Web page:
An evening with Trevor Noah sounds special.
But the Anti-Defamation League Connecticut offers a lot more than just watching “The Daily Show.”
On November 11, the comedian/political commentator headlines ADL’s 2nd annual “Voices: A Show of Unity” event. Noah will talk intimately with the audience about his life and the world — tying it all in with ADL’s ongoing fight against bigotry, extremism and hate crimes, and for civil rights, interfaith and inter-group understanding.
Noah knows. Born in South Africa to a black mother who converted to Judaism and a white father, his youth under apartheid was difficult. His parents could not be seen in public together.
Since replacing Jon Stewart as “Daily Show” host 3 years ago, Noah has been a leading voice for unity. Last year, Time magazine named him one of the 100 most influential people in the world.
“He’s funny. But he won’t be doing stand-up,” says Steve Ginsburg, a Westporter and ADL’s statewide director. “This will be a chance to hear his take on the world.”
The “Voices” event is both a fundraiser and a community-builder. The ADL gives free tickets to many local organizations, including Project Return, Bridgeport’s Neighborhood Studio, the Triangle Community Center, and churches, mosques and synagogues.
Westporters will have a strong presence at Noah’s show. Sarah Green — co-founder of Kool To Be Kind — serves as artistic director. Claudia Cohen is event chair; Jill Nadel is vice chair.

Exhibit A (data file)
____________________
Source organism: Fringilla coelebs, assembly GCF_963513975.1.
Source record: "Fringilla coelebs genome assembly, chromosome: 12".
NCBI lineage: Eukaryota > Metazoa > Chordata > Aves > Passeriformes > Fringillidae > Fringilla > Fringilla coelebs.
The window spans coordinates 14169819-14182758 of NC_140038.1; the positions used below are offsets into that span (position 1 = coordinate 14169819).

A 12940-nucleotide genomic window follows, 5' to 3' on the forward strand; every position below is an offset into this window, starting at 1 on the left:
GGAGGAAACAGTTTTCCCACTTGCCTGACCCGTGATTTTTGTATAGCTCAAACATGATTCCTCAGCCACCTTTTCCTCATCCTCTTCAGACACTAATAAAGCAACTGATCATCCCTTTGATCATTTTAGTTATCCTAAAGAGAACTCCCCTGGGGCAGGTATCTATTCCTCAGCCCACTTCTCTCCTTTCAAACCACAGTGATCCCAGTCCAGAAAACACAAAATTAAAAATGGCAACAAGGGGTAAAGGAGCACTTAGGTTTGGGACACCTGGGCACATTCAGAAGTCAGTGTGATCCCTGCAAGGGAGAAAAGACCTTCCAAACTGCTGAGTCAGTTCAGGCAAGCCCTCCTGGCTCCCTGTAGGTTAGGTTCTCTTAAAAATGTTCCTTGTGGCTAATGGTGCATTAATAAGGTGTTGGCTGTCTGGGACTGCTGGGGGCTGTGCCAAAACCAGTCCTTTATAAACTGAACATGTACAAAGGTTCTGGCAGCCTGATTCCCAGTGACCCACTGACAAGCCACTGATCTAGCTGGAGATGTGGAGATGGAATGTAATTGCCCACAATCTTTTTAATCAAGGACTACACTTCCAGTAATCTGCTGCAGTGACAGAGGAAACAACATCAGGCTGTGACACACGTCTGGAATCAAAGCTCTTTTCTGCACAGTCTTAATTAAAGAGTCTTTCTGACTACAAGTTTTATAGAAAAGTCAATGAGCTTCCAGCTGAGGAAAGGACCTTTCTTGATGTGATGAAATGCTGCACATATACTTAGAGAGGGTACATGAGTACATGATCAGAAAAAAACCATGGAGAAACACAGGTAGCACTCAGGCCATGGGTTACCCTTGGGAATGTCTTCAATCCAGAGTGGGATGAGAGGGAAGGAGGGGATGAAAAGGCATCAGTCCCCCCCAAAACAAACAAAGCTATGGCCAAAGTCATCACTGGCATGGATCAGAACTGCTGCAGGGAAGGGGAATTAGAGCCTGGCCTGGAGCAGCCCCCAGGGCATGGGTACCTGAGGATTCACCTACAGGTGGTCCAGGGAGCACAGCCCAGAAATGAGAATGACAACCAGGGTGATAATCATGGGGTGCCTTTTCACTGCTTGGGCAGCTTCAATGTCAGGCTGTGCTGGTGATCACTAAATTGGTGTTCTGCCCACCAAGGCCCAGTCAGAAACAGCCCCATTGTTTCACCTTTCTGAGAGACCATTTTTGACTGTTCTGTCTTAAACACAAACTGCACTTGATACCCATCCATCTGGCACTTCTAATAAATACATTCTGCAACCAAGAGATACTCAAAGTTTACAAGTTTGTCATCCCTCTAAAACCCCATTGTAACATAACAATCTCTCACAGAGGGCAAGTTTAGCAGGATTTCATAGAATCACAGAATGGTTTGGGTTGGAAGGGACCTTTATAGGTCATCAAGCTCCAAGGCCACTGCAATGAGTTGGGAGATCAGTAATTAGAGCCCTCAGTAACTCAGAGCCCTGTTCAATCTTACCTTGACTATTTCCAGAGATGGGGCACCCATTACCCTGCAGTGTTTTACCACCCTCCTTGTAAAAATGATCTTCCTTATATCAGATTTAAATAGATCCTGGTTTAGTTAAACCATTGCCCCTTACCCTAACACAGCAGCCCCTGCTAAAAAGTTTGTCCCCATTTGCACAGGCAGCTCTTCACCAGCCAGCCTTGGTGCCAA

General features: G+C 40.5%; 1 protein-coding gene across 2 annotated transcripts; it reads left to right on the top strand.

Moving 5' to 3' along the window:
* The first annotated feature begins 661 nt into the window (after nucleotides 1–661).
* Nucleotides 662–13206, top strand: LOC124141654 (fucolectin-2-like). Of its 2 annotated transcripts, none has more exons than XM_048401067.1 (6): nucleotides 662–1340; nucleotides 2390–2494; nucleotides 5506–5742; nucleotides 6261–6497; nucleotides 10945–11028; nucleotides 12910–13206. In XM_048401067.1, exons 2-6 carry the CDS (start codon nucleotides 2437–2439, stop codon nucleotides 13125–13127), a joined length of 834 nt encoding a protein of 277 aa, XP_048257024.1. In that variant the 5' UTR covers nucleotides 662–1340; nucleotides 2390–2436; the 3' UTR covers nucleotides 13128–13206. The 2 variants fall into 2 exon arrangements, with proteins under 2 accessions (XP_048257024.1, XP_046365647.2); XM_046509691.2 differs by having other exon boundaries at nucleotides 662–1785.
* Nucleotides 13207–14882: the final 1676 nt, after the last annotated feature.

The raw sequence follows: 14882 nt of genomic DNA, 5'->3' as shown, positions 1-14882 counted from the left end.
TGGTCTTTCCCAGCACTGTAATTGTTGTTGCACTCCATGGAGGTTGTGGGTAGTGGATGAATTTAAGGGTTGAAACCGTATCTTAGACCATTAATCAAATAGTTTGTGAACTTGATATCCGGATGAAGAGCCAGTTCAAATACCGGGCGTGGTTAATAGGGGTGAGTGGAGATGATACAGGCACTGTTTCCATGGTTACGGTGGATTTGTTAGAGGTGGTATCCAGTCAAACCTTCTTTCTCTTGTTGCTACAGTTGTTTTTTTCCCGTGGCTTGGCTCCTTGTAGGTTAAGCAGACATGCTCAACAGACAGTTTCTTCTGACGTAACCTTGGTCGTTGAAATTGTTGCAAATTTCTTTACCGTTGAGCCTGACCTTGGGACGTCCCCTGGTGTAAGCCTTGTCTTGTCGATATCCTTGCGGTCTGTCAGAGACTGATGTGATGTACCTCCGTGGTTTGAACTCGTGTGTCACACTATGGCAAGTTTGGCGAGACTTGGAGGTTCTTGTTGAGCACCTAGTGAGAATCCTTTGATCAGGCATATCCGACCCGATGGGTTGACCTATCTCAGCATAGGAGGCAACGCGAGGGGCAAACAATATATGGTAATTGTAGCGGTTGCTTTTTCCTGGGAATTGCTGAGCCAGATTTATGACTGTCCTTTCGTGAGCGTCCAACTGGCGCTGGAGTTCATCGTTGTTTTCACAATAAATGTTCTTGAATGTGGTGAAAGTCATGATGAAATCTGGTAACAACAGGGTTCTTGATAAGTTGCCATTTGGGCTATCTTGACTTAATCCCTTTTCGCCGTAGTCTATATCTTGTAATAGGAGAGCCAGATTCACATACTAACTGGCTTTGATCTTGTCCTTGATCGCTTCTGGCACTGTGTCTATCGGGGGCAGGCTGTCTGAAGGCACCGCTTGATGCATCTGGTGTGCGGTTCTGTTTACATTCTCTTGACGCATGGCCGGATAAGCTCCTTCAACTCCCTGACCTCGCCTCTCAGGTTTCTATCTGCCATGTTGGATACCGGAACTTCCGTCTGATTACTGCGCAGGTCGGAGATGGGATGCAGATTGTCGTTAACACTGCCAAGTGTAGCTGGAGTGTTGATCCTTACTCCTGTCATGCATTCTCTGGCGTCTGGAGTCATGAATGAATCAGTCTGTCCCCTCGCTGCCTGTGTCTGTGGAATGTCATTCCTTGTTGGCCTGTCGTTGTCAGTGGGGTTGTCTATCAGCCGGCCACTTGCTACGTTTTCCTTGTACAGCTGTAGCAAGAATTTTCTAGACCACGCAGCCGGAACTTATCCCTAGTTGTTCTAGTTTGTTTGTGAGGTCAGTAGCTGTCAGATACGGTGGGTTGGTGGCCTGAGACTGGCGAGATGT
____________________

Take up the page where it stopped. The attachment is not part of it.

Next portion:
Westporters will also sing in the choir, joining musicians from Bridgeport and other towns.
“There will be diverse voices on stage — and in the audience,” Ginsburg notes.
“We’ve seen a large spike in incidents of bigotry and bias,” he adds. “The ADL has worked hard to respond. And we’re doing education programs to try to prevent them.”
They’ve been active at Staples High School and with local police. This summer, Police Chief Foti Koskinas attended ADL training for law enforcement in Washington, DC.
The ADL event also features a civil rights award, in memory of Irwin Hausman. It goes to Lorella Praeli, who as a Dreamer child was taunted for her Hispanic heritage, and the loss of a leg.
The ADL provided support. She’s now head of immigration efforts for the American Civil Liberties Union, and works closely with the ADL on anti-bullying efforts.
“Voices: A Show of Unity” is set for November 11 — Veterans Day. Tickets are provided to vets’ groups, and service members will be honored at the event.
(“Voices: A Show of Unity” is November 11, 5 p.m. at the Klein Auditorium in Bridgeport. Tickets go on sale September 27. For more information, click here or call 203-530-7456. )